VHS Revival ranks the iconic quips that defined Hollywood’s most unlikely megastar
When it comes iconic figures, there are few more recognisable than Arnold Schwarzenegger. Born to stringent communist parents in a small town with a population of 2,000, Arnie would burst to fame in bodybuilding documentary Pumping Iron alongside future Incredible Hulk Lou Ferrigno, but it was the cocksure kid from Thal who shone brightest. Arnold was confident, quick-witted and erudite – all of the qualities required to succeed as a likeable mainstream presence. James Cameron was one of the first to see Schwarzenegger’s potential, casting him as relentless cyborg assassin The Terminator, and by the end of the 1980’s he had become a sci-fi icon, landing starring roles in money-spinning blockbusters such as Predator, The Running Man and Total Recall.
In spite of his artistic shortcomings, Arnold would exhibit an almost intangible charisma, one punctuated by the kind of cheap puns that would become his trademark. In the first of a two part series, VHS Revival gives you 10 of his very best.
Character: U.S. Marshall John ‘The Eraser’ Kruger
Movie: Eraser (1996)
After a series of family-orientated roles designed to further endear him to the American public, Arnie laid the groundwork for a political career by going back to his roots and reminding everyone that he could still kick ass with the best of them. This time he would play a government assassin whose job it was to protect his country and ensure that U.S. citizens could sleep well at night.
Coincidence? I think not!
Helped by a typically magnetic James Caan as a long-time friend-turned-traitor, Eraser was something akin to the action thrill rides of old, and while almost fifty, Arnie’s ageing physique was still more impressive than most movie stars flexing their pecs on planet Hollywood.
Perhaps the most memorable – although severely dated – set-piece occurs in a CGI-laden national zoo, where a gun-toting Kruger finds himself face to face with a crocodile. Disposing of the giant reptile, Arnie once again saves the girl, and although dead and unable to understand language, our hero and his writers felt that a trademark Arnie pun was required as a lament for our deceased croc. Certainly not his best line, but one indicative of the fact that our perennial hero can get away with spouting any old garbage and still raise a smile.
Well, that hit the spot!
Character: Ben Richards
Movie: The Running Man (1987)
In my opinion, no movie sums up the VHS era quite like The Running Man. A loose adaptation of Stephen King’s dystopian allegory, this far future adventure is very much entrenched in the clunky glitz of the 1980s. Unlike the hard-hitting novel which shares its title, the movie is closer to a Nintendo video game of the same era, while its characters are steroid-pumped gimmicks reminiscent of the spandex-garbed warriors of American Pro Wrestling.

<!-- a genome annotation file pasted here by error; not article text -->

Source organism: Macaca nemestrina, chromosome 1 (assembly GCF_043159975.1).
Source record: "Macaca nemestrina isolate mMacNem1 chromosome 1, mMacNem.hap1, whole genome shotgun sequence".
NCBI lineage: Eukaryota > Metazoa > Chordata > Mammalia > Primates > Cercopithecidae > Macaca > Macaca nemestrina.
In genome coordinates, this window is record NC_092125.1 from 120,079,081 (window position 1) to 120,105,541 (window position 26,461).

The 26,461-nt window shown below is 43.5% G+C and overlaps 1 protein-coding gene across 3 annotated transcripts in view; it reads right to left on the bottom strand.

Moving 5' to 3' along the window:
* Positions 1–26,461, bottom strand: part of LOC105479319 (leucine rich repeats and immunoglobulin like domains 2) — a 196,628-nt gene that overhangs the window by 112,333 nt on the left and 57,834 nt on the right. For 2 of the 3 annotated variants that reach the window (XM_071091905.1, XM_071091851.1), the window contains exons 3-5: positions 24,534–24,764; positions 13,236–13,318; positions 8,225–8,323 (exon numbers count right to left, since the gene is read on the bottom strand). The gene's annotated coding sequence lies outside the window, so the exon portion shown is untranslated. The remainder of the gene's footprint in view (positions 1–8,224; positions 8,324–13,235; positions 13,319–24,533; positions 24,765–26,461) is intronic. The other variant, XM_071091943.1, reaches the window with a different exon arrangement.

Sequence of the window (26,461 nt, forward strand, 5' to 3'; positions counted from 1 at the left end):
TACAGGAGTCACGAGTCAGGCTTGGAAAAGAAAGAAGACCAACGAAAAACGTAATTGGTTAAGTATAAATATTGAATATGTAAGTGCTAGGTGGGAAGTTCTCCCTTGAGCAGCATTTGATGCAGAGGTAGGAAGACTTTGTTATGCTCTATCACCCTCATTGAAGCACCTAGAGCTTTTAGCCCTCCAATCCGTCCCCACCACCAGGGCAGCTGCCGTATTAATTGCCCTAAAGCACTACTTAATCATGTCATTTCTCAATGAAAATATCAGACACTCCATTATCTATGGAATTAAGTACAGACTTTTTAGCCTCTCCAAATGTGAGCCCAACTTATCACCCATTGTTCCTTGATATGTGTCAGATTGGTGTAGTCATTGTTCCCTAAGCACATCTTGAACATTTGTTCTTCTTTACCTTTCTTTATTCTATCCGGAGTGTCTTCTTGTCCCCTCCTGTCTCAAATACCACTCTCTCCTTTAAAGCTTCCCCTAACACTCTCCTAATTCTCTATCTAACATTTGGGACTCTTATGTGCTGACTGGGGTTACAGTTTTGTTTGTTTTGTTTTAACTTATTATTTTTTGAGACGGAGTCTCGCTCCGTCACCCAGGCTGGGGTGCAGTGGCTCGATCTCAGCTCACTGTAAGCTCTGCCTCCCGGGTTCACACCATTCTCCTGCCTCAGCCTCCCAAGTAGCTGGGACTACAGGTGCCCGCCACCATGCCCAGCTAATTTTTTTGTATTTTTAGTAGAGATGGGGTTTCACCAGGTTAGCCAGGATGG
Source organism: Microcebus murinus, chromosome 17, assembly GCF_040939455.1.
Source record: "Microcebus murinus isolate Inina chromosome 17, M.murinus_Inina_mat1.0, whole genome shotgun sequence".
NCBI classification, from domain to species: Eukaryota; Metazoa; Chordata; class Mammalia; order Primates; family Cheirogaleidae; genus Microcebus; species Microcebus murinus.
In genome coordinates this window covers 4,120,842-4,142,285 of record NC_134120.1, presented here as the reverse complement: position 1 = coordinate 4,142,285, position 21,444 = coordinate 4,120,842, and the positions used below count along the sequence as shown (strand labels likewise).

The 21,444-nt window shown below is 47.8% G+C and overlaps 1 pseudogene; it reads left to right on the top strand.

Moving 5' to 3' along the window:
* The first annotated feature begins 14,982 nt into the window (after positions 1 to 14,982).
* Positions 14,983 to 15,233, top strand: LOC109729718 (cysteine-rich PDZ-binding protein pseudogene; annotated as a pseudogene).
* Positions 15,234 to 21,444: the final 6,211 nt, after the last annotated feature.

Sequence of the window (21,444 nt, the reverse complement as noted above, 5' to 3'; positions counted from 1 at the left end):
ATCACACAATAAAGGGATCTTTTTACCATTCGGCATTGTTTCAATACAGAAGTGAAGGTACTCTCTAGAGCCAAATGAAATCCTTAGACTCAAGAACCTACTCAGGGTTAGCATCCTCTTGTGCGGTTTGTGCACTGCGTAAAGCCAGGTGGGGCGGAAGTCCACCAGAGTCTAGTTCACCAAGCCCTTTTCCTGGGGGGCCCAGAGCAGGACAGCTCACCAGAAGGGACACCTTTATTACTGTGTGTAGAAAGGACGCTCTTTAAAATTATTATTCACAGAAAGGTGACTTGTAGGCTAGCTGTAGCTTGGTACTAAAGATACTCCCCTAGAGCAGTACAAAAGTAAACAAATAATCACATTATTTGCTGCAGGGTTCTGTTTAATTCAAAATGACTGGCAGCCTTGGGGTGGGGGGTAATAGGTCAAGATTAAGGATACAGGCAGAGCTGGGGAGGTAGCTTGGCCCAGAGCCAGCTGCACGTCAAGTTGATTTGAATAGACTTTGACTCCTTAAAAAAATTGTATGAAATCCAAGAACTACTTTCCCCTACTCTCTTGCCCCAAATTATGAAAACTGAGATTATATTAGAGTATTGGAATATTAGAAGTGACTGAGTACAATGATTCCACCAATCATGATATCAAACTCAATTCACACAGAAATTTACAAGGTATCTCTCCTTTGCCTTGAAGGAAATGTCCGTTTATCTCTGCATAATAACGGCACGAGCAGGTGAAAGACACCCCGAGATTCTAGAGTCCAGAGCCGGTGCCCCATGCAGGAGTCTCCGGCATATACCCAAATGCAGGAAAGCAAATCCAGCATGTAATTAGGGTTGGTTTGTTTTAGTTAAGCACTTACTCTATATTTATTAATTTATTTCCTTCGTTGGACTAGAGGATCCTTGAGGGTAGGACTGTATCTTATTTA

While being a typical Arnie Action vehicle, the movie does maintain some of its source material’s dissident charm, and although lines like ‘He had to split,’ and ‘Give you a lift?’ dominate much of its running time, our chosen quip works as a droll attack on the insidious nature of corporate advertising, and the negative impact it has on the story’s society as a whole. Unlike some of the gags on this list, it is actually pretty smart – at least in relative terms.
After escaping the clutches of The Running Man’s stalkers and the network propaganda that tried to finish him, Richards fulfils the promise he made to TV slimeball Killian by returning to the set and locking him in the mach speed roller coaster used to send contestants to their doom. Unfortunately for him, this time there is no safety net awaiting the subject’s arrival, and Killian is sent crashing through a billboard to his death, one which features the very coca-cola brand his image adorns. At the risk of becoming an Arnie clone, you could say that this particular pun adds some extra fizz…sorry.
I’m all woman!
Character: Dr. Alex Hesse
Movie: Junior (1994)
Perhaps the very pinnacle of Arnie’s silly period, Junior is the story of Alex Hesse, an innovative doctor who decides to become the first man to bear a child. Not only is the idea preposterous, it is also downright weird, and although it reunites Arnie with Twins co-star and comic icon Danny DeVito, the film is an often saccharine affair of vomit-inducing sentimentality.
Okay, so the movie has its moments, and the sight of Arnie walking around in a dowdy pink dress is a sight to behold, as is a scene in which our father-to-be gets maternal lessons at a woman’s retreat while mawkish pop music plays with our heartstrings. Incredibly, we are supposed to take this seriously, triggering the kind of accidental charm that only Arnie’s frame can muster. Oh, and who can forget that rather disturbing moment when his face is superimposed onto the head of a newborn.
Arnie is a bumbling goofball at the best of times, and in a movie with such a humourless screenplay, his presence is the one saving grace, turning the most predictable line imaginable into pure Arnie gold.
What Killed the Dinosaurs? The Ice Age!
Character: Mr Freeze
Movie: Batman and Robin (1997)
Is Joel Schumacher’s franchise-killing Batman and Robin as bad as folklore suggests? In retrospect I would have to say No – it is much worse. Batman Forever set the campy tone, but the fourth instalment in the original series fell down the rabbit hole and crash-landed in a whole other dimension, one of Disney on Ice style set-pieces, flaccid cornball jokes and George Clooney. When you compare Mr Schumacher’s version of Bane to the one portrayed by Tom Hardy in The Dark Knight Rises, you realise just how misjudged his vision was.